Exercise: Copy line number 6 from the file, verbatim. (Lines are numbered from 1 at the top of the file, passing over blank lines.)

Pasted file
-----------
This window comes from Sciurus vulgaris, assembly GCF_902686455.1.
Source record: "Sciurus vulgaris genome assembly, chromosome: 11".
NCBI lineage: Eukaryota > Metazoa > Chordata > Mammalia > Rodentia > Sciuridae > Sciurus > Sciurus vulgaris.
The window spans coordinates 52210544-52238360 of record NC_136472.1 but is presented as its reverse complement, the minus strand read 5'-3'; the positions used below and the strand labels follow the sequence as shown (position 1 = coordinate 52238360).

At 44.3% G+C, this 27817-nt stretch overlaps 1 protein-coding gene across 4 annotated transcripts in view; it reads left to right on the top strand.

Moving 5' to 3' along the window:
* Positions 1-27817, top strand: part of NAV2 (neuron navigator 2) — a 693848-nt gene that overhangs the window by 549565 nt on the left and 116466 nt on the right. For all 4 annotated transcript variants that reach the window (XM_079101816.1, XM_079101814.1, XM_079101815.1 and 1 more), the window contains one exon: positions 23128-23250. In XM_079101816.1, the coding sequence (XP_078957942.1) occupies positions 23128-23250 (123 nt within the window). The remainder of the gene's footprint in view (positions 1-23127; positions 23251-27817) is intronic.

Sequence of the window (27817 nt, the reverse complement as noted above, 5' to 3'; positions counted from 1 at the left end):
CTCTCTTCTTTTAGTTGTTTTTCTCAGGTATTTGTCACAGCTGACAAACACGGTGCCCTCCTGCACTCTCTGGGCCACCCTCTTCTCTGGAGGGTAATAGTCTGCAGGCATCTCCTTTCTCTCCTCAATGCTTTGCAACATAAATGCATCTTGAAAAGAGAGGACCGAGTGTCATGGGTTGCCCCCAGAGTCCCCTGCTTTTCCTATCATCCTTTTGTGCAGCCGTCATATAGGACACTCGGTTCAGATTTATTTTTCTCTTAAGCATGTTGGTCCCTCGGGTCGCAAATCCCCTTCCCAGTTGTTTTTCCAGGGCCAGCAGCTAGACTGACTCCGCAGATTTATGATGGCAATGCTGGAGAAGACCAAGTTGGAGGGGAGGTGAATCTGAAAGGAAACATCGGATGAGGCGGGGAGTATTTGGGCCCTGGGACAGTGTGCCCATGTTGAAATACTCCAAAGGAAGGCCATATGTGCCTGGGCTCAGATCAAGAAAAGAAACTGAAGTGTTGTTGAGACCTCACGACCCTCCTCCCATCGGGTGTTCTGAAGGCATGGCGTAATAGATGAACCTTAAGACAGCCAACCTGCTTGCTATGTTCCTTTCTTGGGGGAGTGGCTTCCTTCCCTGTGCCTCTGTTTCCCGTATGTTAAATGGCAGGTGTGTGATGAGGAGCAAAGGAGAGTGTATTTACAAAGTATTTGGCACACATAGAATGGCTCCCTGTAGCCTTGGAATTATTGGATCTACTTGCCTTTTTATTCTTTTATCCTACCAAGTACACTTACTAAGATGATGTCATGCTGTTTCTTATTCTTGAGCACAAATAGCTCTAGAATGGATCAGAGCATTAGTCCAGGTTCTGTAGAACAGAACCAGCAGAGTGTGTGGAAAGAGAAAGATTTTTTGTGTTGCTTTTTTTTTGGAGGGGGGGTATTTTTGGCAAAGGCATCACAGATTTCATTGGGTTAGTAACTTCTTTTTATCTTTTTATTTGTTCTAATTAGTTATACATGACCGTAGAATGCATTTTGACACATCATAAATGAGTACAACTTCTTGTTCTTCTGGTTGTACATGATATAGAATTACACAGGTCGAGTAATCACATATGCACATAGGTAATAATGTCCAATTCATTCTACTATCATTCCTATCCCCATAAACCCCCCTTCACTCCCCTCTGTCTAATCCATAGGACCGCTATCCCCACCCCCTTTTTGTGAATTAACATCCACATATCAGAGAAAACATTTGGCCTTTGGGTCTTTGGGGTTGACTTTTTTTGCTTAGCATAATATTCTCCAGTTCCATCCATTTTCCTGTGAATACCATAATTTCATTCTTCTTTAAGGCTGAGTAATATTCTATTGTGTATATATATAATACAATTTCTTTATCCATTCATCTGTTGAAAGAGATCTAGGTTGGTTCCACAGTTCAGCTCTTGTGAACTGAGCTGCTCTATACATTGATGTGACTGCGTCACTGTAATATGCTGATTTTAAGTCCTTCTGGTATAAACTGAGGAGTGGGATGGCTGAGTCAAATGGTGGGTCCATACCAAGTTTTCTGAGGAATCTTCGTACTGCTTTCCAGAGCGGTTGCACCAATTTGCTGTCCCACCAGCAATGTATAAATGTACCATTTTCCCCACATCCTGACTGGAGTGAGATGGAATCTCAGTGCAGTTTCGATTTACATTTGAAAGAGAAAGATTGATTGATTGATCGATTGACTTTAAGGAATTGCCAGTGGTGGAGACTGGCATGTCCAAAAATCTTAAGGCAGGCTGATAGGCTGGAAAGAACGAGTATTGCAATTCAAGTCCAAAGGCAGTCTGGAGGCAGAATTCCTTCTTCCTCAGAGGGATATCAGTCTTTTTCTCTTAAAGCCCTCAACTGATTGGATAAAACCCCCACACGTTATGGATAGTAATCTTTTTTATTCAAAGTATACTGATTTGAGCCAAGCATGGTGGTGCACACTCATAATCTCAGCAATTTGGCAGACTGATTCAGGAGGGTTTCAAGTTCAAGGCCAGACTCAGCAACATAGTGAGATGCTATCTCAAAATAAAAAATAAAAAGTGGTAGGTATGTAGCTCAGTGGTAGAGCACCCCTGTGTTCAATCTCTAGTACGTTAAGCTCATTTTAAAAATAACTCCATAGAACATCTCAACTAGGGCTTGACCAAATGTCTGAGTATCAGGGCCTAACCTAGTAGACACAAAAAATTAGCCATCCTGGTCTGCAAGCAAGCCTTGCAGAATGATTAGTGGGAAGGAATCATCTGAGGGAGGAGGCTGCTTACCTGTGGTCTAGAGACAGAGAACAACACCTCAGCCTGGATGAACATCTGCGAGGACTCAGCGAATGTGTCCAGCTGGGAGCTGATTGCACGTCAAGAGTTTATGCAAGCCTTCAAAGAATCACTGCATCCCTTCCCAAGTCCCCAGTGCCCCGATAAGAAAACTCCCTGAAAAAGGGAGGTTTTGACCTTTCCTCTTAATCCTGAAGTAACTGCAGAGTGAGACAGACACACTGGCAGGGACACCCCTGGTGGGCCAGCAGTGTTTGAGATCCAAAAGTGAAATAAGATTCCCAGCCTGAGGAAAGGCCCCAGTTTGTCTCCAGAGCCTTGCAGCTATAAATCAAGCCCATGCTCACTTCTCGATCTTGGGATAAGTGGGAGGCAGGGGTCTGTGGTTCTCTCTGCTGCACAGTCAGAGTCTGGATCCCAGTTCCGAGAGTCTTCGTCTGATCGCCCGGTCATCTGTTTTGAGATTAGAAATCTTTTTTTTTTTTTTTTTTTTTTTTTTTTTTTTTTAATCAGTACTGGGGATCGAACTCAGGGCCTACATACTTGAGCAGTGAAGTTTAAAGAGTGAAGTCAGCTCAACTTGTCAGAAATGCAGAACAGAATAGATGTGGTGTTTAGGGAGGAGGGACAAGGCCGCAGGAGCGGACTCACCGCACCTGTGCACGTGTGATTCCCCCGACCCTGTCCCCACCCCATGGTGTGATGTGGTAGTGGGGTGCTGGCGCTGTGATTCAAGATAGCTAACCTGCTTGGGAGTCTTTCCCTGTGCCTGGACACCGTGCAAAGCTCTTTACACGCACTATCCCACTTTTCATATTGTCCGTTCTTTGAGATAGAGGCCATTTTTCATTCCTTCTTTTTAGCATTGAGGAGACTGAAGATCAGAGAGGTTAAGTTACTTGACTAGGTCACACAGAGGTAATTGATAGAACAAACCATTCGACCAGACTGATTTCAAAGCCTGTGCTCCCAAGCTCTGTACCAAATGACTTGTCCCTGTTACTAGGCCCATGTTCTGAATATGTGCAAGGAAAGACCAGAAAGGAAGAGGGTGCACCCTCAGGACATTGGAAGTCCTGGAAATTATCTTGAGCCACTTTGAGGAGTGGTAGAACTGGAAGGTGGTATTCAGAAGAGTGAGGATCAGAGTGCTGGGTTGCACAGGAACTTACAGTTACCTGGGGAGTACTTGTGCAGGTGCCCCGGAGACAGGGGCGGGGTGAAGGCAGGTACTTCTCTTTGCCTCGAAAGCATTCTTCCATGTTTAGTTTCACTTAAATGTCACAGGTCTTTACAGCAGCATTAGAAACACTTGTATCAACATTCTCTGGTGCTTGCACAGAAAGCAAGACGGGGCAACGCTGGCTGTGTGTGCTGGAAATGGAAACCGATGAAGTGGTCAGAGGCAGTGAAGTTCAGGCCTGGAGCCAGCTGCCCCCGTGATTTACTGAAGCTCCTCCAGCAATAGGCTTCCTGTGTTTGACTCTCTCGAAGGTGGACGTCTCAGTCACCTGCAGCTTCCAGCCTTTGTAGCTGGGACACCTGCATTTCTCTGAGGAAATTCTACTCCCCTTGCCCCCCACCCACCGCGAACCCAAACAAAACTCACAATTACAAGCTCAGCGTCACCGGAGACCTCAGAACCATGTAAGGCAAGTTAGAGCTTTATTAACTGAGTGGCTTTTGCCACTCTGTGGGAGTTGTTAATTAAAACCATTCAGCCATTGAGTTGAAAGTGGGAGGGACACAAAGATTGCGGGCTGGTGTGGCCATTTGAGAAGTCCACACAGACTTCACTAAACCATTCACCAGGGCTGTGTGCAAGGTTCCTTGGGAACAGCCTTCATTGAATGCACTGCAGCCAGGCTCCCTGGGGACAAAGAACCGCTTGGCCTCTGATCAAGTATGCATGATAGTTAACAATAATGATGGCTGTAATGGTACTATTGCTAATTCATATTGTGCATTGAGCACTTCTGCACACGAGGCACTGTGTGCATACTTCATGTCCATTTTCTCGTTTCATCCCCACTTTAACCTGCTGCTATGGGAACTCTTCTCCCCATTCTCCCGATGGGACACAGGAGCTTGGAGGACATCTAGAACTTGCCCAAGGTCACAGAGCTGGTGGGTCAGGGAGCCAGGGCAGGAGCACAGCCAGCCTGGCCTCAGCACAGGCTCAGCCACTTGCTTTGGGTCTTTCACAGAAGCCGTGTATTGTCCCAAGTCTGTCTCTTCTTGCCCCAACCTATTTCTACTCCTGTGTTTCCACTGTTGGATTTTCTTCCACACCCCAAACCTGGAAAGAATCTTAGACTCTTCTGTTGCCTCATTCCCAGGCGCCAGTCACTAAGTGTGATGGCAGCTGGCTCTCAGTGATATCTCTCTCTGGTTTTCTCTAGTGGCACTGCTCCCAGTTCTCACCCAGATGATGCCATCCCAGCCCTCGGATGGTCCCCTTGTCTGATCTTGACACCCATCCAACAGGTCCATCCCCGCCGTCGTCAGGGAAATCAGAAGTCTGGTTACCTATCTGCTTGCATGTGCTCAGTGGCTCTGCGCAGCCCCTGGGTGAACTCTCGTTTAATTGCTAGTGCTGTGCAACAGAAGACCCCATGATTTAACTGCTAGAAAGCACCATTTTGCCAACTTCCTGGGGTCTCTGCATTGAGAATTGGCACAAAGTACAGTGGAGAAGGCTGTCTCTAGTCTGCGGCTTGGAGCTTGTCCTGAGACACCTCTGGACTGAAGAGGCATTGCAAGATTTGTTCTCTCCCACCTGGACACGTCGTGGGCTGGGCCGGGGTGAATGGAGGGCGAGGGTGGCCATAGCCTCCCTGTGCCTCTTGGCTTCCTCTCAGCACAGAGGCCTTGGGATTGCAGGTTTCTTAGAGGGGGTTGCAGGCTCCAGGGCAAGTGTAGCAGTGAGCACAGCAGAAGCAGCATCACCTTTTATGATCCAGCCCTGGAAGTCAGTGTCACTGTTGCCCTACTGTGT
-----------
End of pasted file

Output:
Moving 5' to 3' along the window: